Before beginning radiation treatment for any head and neck cancer, patients should receive a thorough examination from an oncologic dentist (a dentist experienced in treating people with head and neck cancer). Since radiation therapy can cause tooth decay, damaged teeth may need to be removed. Often, tooth decay can be prevented with proper treatment from a dentist before beginning treatment.  People should also receive an evaluation from a speech pathologist who has experience treating people with head and neck cancer.

Patients may experience short- and long-term pain or difficulty swallowing, changes in voice because of swelling and scarring, and loss of appetite, due to a change in sense of taste.  It is important that patients begin speech and swallowing therapy early, before radiation treatment begins, to prevent long-term problems with speaking or eating.

In addition, radiation therapy to the head and neck may cause redness or skin irritation in the treated area, swelling, dry mouth or thickened saliva from damage to salivary glands, bone pain, nausea, fatigue, mouth sores, and/or sore throat. Other side effects may include hearing loss, due to buildup of fluid in the middle ear; buildup of earwax that dries out because of the radiation therapy’s effect on the ear canal, and fibrosis (scarring).

Radiation therapy also may cause a condition called hypothyroidism in which the thyroid gland (located in the neck) slows down and causes the patient to feel tired and sluggish. This may be treated with thyroid hormone therapy. Every patient who receives radiation therapy to the neck area should have his or her thyroid checked regularly. Patients are encouraged to talk with their health care teams about what to expect from side effects of radiation therapy before treatment begins, including how these side effects can be prevented or managed.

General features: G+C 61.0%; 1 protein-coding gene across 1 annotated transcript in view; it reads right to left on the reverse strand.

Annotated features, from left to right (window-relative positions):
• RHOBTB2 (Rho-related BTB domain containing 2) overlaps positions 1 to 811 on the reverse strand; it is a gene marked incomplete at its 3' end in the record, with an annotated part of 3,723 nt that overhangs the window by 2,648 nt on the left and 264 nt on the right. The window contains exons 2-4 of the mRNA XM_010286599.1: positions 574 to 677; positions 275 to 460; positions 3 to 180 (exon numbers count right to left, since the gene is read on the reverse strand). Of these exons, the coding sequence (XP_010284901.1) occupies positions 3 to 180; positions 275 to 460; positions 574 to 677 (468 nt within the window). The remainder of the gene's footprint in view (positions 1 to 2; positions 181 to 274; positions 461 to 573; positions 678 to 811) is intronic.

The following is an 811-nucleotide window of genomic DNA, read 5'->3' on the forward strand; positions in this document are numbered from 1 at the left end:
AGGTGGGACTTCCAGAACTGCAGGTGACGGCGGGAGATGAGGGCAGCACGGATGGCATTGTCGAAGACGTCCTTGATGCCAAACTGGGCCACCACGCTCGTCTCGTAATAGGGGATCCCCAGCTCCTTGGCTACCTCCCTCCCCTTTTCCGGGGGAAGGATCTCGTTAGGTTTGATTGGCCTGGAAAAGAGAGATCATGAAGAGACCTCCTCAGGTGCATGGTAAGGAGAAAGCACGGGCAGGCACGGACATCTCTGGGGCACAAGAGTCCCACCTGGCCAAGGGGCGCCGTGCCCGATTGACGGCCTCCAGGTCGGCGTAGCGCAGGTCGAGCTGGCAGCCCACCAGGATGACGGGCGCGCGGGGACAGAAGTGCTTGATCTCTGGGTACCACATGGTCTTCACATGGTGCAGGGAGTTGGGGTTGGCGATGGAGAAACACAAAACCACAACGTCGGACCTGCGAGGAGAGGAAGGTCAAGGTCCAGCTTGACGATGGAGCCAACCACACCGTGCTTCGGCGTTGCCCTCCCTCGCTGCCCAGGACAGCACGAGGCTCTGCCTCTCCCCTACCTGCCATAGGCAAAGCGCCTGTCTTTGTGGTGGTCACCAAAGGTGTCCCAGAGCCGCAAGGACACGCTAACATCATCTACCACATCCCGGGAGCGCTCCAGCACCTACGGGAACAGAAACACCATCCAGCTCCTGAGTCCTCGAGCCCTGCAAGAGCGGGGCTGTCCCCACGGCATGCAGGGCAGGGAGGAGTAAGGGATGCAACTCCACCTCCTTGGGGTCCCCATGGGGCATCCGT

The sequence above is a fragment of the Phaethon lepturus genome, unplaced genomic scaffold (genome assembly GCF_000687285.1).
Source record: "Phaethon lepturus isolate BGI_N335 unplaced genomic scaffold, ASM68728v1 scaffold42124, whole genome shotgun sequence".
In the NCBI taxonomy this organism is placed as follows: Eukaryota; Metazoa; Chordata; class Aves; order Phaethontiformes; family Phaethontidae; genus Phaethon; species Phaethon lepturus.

Chemotherapy is the use of drugs to kill cancer cells, usually by stopping the cancer cells’ ability to grow and divide. Systemic chemotherapy is delivered through the bloodstream to reach cancer cells throughout the body. Chemotherapy is given by a medical oncologist, a doctor who specializes in treating cancer with medication. A chemotherapy regimen (schedule) usually consists of a specific number of cycles given over a set period of time. A patient may receive one drug at a time or combinations of different drugs at the same time.

The side effects of chemotherapy depend on the individual and the dose used, but they can include fatigue, risk of infection, nausea and vomiting, loss of appetite, and diarrhea. These side effects usually go away once treatment is finished.

The medications used to treat cancer are continually being evaluated. Talking with your doctor is often the best way to learn about the medications prescribed for you, their purpose, and their potential side effects or interactions with other medications. 

Targeted therapy

Targeted therapy is a treatment that targets the cancer’s specific genes, proteins, or the tissue environment that contributes to cancer growth and survival. This type of treatment blocks the growth and spread of cancer cells while limiting damage to normal cells.

Recent studies show that not all tumors have the same targets. To find the most effective treatment, your doctor may run tests to identify the genes, proteins, and other factors in your tumor. As a result, doctors can better match each patient with the most effective treatment whenever possible. In addition, many research studies are taking place now to find out more about specific molecular targets and new treatments directed at them.